This week when we met, I just knew I needed to share from John 6. In the first few verses, Jesus fed 5,000 men (maybe 20,000 people with women and children) with five loaves of bread and 2 small fish. After that event, Jesus went to the mountain to pray and walked to his followers on the sea while they were traversing a storm. The verses I shared came from the conversation Jesus had with the crowds on the other side.

27 Do not work for the food that perishes, but for the food that endures to eternal life, which the Son of Man will give to you. For on him God the Father has set his seal.” 28 Then they said to him, “What must we do, to be doing the works of God?”
29 Jesus answered them, “This is the work of God, that you believe in him whom he has sent.” – John 6:27-29

Jesus told the crowds to work for the food that leads to eternal life. You can anticipate the question of the crowds, “What must we do to work for eternal life?” I love Jesus’ response, “Believe on the One God sent!” Jesus does not tell us to work for eternal life. He tells us to believe for eternal life. The foundation of our Christian experience is belief in Jesus Christ. Belief is also the most important aspect of growing in Christian maturity. Anyway, I shared these verses during our meeting this week.

As soon as I finished, one of our group members, Lee Bentley, said, “You’re not going to believe this, but the verse I felt led to share is:

29 Jesus answered them, “This is the work of God, that you believe in him whom he has sent.” – John 6:29

It was as if God YELLED at us this morning. We need to believe in Christ and trust in his provision for our Christian walk. Not every group meeting results in such a providential development, but this morning was tremendously encouraging. It was also the first meeting for two new members so the experience was greatly encouraging.

The importance of reading God’s Word cannot be overstated. Here’s an excerpt from my new book Commissionedthat highlights the importance of reading God’s Word:

In his book The Shape of Faith to Come, Brad Waggoner reflected on the importance of Bible reading for Christian maturity,

Our study of churchgoers included the measurement of more than sixty factors characteristic of biblical spiritual development… Our statistician applied sophisticated procedures to our data to produce a rank-ordered list of correlations. The number one factor, or characteristic, most correlated to the highest maturity scores is the practice of “reading the Bible.” I almost had to laugh when I saw this. Sometimes we complicate things. The simple discipline of reading the Bible has a major impact on Christians.[1]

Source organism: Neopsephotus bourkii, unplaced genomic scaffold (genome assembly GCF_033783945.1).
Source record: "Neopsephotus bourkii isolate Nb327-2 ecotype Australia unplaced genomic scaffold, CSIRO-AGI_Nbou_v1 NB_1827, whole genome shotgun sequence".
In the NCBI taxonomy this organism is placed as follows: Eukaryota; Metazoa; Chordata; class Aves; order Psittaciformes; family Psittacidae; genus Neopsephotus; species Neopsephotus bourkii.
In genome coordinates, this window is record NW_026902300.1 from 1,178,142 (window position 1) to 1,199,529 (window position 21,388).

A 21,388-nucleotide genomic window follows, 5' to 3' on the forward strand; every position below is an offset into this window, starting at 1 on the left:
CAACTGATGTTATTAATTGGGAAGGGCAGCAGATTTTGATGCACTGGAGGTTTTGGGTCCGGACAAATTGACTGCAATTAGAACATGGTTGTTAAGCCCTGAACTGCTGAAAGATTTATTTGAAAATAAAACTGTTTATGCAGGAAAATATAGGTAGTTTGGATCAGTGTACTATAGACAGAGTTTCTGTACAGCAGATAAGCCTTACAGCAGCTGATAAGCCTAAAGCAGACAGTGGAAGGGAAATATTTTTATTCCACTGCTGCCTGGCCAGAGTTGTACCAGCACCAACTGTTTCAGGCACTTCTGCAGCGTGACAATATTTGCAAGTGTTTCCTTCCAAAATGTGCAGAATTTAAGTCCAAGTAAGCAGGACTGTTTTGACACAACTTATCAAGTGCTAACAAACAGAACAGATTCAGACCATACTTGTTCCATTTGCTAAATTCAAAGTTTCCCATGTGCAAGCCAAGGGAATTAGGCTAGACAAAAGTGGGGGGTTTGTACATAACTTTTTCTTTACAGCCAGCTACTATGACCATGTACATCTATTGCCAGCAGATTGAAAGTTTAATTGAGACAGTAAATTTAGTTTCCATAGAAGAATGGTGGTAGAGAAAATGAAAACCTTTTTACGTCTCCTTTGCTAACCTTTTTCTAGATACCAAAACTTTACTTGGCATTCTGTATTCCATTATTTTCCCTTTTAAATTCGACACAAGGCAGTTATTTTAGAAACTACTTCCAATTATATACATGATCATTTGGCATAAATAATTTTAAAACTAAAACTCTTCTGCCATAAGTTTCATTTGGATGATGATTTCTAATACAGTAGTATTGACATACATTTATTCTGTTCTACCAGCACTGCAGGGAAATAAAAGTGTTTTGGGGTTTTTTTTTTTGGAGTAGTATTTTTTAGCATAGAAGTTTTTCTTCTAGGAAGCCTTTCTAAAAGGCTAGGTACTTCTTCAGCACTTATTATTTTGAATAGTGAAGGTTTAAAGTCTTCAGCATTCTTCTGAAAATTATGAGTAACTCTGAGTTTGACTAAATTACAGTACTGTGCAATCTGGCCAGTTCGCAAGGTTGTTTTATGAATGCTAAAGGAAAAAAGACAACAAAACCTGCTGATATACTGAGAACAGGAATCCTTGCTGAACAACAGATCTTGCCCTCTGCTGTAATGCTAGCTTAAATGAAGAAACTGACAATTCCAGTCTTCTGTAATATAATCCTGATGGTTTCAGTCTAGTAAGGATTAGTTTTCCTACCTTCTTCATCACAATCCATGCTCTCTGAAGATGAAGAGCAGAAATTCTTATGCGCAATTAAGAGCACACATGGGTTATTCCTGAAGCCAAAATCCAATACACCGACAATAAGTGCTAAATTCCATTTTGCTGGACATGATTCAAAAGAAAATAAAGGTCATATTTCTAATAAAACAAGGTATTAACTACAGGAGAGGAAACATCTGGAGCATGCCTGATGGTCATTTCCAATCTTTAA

Essentially, consistent Bible intake leads to spiritual maturity. Nothing is more important to one’s spiritual development than the reading of God’s Word. The reading of the Bible is where group interaction is so vital to the follower of Jesus.

[1]Brad Waggoner, The Shape of Faith to Come (Nashville: B&H, 2008), 68.

Reading God’s Word and sharing it together is vital for our spiritual growth. Let me challenge you.

  • If you’re not reading God’s Word daily, start today. Begin in Genesis or Matthew. If you have a smartphone, you can download the ESV Bible app. The app contains regular reading plans that you can choose from.
  • If you’re not in a Sunday school class or Discipleship Group, find one. Gathering with other followers of Jesus around God’s Word to learn together is spiritually invigorating.
  • If you’re not memorizing God’s Word, then begin now. At Wilkesboro Baptist, we have monthly memory verses. For April, our verse is Isaiah 41:10. Or you can be like one of our most godly ladies and memorize Psalm 46.

By any means necessary, learn from God’s Word this week. Maybe God will use what he’s saying to you to encourage someone else!

 

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If you’ve paid any attention to the news lately, you’ve seen some terrible things. Muslims were slaughtered in Christchurch, Australia. Villages of predominately Christians in Nigeria have been targeted and persecuted in the ongoing regional conflicts. Even a glance at world news relates stories of suffering, death and sorrow.

Not many days pass in my ministry where I’m not ministering to a family that is facing death somehow. Death, suffering and, by extension, persecution, are a part of the human experience. These realities are tragic. God’s original design did not include death, suffering and persecution. But because we sinned and chose to reject God’s authority in the Garden of Eden, catastrophe occurred. Suffering, pain, persecution and death entered the world because of sin.

If you pay attention to the cacophony of voices around those who suffer you will often find a great distinction. It is not a left/right distinction. It is not a good/bad distinction. It is not an economic distinction. It is not a distinction of privilege. The distinction I speak of is the reaction of genuine followers of Jesus to suffering, tragedy and persecution with the rest of culture and society. Suffering is not to be sought after. Persecution and hate are to be called out. Murder and terrorism must always be prosecuted to the pursuit of justice.

But as followers of Jesus, our hope does not rest in the justice and fairness offered by governments and society. Our hope rests in the eternal. In my  quiet time, I’ve been reading through the book of John.

The thief comes only to steal and kill and destroy. I came that they may have life and have it abundantly. – John 10:10

Jesus came to bring life, not death. He came to forgive, not condemn. He came to bring hope not despair.

And this is eternal life, that they know you, the only God, and Jesus Christ whom you have sent. -John 17:3